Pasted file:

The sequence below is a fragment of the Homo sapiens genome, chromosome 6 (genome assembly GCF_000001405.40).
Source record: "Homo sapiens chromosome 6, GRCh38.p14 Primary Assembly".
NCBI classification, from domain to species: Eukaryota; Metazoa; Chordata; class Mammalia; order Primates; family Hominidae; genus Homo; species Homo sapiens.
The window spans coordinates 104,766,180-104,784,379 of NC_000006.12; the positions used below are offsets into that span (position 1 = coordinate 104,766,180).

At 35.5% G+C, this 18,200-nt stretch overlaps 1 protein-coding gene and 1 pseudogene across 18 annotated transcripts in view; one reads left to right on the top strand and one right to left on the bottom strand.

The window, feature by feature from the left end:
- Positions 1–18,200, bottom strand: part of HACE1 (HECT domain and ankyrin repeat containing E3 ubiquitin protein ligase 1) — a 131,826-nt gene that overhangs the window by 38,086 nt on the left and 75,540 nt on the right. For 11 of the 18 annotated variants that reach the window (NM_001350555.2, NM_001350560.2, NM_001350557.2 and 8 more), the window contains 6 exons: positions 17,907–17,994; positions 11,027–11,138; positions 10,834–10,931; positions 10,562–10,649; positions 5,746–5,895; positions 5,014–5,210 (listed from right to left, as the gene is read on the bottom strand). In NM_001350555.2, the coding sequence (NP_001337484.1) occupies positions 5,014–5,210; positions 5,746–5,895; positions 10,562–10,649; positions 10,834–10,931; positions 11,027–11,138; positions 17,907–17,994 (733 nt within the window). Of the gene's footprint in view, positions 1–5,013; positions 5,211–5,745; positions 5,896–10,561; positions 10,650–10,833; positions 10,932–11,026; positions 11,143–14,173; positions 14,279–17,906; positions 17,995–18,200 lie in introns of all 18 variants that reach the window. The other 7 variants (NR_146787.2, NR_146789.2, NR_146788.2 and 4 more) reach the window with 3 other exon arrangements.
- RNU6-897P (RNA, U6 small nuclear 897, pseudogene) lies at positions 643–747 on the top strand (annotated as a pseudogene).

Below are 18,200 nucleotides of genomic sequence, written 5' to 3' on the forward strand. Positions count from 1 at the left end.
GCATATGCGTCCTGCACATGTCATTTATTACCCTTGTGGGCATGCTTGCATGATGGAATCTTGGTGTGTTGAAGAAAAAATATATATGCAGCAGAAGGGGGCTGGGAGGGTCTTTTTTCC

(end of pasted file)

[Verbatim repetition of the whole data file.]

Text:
The sequence below is a fragment of the Homo sapiens genome, chromosome 6 (genome assembly GCF_000001405.40).
Source record: "Homo sapiens chromosome 6, GRCh38.p14 Primary Assembly".
NCBI classification, from domain to species: Eukaryota; Metazoa; Chordata; class Mammalia; order Primates; family Hominidae; genus Homo; species Homo sapiens.
The window spans coordinates 104,766,180-104,784,379 of NC_000006.12; the positions used below are offsets into that span (position 1 = coordinate 104,766,180).

At 35.5% G+C, this 18,200-nt stretch overlaps 1 protein-coding gene and 1 pseudogene across 18 annotated transcripts in view; one reads left to right on the top strand and one right to left on the bottom strand.

The window, feature by feature from the left end:
- Positions 1–18,200, bottom strand: part of HACE1 (HECT domain and ankyrin repeat containing E3 ubiquitin protein ligase 1) — a 131,826-nt gene that overhangs the window by 38,086 nt on the left and 75,540 nt on the right. For 11 of the 18 annotated variants that reach the window (NM_001350555.2, NM_001350560.2, NM_001350557.2 and 8 more), the window contains 6 exons: positions 17,907–17,994; positions 11,027–11,138; positions 10,834–10,931; positions 10,562–10,649; positions 5,746–5,895; positions 5,014–5,210 (listed from right to left, as the gene is read on the bottom strand). In NM_001350555.2, the coding sequence (NP_001337484.1) occupies positions 5,014–5,210; positions 5,746–5,895; positions 10,562–10,649; positions 10,834–10,931; positions 11,027–11,138; positions 17,907–17,994 (733 nt within the window). Of the gene's footprint in view, positions 1–5,013; positions 5,211–5,745; positions 5,896–10,561; positions 10,650–10,833; positions 10,932–11,026; positions 11,143–14,173; positions 14,279–17,906; positions 17,995–18,200 lie in introns of all 18 variants that reach the window. The other 7 variants (NR_146787.2, NR_146789.2, NR_146788.2 and 4 more) reach the window with 3 other exon arrangements.
- RNU6-897P (RNA, U6 small nuclear 897, pseudogene) lies at positions 643–747 on the top strand (annotated as a pseudogene).

Below are 18,200 nucleotides of genomic sequence, written 5' to 3' on the forward strand. Positions count from 1 at the left end.
GCATATGCGTCCTGCACATGTCATTTATTACCCTTGTGGGCATGCTTGCATGATGGAATCTTGGTGTGTTGAAGAAAAAATATATATGCAGCAGAAGGGGGCTGGGAGGGTCTTTTTTCC